Since the passage of the FFCRA (Families First Coronavirus Response Act) and the Coronavirus Aid, Relief, and Economic Security (CARES) Act, the Payroll Protection Program (PPP) loans and forgiveness have been rife with more questions than answers. In its wake are firms playing a wait and see game on how best to move forward with the loans they have received. The loans were originated with good intentions, but as with many government programs, things are not always that easy. PPP loan forgiveness is no exception.
DPC & DCAA Guidance
On April 17, 2020, Defense Pricing and Contracting (DPC) issued preliminary guidance (FAQ on PPP loans) with the now infamous Q23 response stating that any loans forgiven are to be treated as a credit or reduction in billing to the Government. The question and answer caused confusion in an already murky maze of guidance. The PPP loans granted in order to help firms became a hindrance with a drastic reduction to overhead if forgiven.
Then, on July 31, 2020, the Defense Contract Audit Agency (DCAA) issued its first FAQ on COVID-19 costs and PPP loans and forgiveness and affirmed that, to the extent that PPP credits are allocable to costs allowed under a [Government] contract, the Government should receive a credit or a reduction in billing for any PPP loans that are forgiven.
At long last, just a short six months later, DCAA finally published more concrete guidance on how consultants should apply or allocate the credits for any PPP loan that is forgiven (MRD 20-PIC-006, Dec. 11, 2020). The Memorandum for Regional Directors (MRD) lays out the background on the CARES Act and FFCRA legislation and a 3-page Q&A on incurred costs/overhead, with additional Q&A guidance for forward pricing agreements (generally directed at large defense contractors). For our purposes, we are focusing on the incurred cost Q&A.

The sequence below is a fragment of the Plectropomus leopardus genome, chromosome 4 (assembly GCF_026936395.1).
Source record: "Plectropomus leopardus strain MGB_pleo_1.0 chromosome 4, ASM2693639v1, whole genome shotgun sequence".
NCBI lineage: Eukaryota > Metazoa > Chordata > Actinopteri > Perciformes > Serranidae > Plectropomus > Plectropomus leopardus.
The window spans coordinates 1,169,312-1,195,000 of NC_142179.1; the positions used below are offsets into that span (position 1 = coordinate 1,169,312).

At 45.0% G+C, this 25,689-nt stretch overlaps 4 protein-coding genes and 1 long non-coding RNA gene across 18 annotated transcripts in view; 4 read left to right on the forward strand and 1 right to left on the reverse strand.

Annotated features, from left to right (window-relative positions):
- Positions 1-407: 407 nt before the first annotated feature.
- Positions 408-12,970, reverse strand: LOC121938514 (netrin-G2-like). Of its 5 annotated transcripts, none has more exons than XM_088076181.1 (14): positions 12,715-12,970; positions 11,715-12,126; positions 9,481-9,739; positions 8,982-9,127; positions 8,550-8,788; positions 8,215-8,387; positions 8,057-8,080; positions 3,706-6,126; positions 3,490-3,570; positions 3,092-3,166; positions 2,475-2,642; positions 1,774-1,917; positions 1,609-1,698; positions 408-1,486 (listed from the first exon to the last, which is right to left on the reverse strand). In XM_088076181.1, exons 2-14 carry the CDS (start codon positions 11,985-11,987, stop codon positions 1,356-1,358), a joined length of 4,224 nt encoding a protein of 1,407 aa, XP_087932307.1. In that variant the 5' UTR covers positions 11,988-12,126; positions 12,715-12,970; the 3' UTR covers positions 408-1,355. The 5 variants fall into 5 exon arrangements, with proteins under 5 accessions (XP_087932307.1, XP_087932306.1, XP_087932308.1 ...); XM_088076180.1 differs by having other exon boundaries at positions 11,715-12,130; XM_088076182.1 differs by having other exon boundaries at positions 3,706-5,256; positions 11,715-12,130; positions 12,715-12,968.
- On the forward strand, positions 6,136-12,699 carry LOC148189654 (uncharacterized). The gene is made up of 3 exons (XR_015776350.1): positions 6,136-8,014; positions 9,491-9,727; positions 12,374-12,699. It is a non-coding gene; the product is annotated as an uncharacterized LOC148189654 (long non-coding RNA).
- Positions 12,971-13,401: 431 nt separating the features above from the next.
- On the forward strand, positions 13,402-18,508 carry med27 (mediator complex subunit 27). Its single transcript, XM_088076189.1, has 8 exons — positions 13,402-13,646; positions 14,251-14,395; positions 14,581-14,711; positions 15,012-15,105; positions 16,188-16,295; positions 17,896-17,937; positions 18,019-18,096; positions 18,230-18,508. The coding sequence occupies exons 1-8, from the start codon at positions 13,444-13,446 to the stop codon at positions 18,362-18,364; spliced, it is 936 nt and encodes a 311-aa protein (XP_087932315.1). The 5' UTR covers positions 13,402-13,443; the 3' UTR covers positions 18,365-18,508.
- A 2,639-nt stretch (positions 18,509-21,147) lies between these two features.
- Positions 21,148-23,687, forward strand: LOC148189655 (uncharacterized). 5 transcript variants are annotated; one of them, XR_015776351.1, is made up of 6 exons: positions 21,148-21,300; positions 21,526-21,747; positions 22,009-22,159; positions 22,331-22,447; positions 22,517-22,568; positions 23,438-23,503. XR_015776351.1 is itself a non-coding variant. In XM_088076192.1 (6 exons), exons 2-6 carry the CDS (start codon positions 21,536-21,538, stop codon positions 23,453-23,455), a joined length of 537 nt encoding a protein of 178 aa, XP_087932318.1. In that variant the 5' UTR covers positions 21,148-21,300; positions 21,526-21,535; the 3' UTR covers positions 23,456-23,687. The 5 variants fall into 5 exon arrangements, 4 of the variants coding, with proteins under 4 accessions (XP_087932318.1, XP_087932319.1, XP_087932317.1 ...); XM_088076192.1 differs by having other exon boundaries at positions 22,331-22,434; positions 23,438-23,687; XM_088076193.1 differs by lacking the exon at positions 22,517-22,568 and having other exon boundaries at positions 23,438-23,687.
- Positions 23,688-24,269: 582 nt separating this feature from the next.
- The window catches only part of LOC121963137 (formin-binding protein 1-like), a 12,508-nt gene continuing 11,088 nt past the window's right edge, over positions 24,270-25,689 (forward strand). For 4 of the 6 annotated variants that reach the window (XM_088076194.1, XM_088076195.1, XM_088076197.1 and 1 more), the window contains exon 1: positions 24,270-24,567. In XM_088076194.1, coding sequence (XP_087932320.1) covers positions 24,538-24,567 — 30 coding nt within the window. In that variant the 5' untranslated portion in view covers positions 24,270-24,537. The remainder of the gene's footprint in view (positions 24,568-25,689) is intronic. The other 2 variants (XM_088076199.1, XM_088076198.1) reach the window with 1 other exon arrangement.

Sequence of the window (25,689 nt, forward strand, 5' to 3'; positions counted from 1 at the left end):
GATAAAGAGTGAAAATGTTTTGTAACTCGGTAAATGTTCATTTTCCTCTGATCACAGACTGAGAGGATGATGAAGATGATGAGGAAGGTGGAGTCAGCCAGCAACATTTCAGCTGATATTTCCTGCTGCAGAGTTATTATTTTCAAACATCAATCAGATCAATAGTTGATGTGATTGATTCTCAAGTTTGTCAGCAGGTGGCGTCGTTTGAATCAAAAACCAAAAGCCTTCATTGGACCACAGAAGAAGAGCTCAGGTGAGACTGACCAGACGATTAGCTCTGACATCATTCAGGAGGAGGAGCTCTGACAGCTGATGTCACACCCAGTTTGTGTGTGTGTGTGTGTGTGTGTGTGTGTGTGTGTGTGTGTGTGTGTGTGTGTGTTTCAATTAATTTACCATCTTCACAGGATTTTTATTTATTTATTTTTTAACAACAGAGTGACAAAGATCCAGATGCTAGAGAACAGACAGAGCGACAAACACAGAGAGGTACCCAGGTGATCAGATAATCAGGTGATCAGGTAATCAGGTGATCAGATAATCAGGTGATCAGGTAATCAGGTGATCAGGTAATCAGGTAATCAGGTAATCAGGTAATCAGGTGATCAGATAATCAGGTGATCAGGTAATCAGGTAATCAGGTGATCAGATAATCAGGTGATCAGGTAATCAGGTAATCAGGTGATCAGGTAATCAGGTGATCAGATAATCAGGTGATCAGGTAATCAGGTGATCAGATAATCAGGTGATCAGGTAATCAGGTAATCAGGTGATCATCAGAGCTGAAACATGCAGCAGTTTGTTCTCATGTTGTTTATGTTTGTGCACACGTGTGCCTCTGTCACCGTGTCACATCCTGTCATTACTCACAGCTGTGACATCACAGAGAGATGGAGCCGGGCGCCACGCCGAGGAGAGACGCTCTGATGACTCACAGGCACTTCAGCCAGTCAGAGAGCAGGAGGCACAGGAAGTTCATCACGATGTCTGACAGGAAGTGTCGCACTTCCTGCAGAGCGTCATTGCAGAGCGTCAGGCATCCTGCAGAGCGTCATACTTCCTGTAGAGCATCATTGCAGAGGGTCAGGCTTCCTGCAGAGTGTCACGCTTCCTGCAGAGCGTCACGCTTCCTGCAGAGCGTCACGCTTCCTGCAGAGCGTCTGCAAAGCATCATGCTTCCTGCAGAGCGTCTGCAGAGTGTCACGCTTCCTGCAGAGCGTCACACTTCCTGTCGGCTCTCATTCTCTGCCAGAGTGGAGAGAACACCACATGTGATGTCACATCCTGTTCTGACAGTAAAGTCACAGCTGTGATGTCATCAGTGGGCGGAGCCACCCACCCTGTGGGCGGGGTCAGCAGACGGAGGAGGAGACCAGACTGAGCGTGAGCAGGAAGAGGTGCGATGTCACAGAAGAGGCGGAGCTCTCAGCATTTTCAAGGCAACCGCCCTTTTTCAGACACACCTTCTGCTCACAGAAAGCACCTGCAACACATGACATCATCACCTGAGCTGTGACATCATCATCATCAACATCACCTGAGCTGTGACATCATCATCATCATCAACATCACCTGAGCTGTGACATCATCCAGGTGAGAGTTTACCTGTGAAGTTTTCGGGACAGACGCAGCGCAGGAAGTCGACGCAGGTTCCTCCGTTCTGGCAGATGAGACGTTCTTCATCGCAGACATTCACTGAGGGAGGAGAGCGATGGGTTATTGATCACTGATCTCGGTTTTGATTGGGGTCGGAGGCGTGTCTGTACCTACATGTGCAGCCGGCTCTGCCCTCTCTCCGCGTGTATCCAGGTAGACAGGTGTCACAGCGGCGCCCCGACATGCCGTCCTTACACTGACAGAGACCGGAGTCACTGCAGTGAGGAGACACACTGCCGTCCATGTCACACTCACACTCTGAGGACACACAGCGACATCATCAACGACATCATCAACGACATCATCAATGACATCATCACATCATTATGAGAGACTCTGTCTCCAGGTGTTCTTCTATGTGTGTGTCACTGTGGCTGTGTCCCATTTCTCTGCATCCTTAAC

Here are a few highlights on how credits are to be applied:
- Allowable direct costs allocable to the Government should be identified during the covered period
- Allowable direct costs allocable to commercial customers should be identified during the covered period.
- Directly credit contracts that generated the identified PPP costs. If those contracts are no longer active and cannot be billed with a credit reduction, then a credit would be returned to the Government in a manner agreed to by the contracting officer (i.e. cash refund).
- For any remaining costs not identified directly to contracts (allowable indirect labor, health insurance, rent, utilities), credit the overhead pool.
Items to Pay Close Attention To
Not mentioned in the guidance, but important to highlight, is that if a consultant used a portion of the PPP loan proceeds to pay for interest expense on a mortgage or unallowable labor plus the directly associated payroll taxes, then that portion of the loan forgiveness does not result in a credit to the Government since the costs are unallowable and should not be credited to overhead.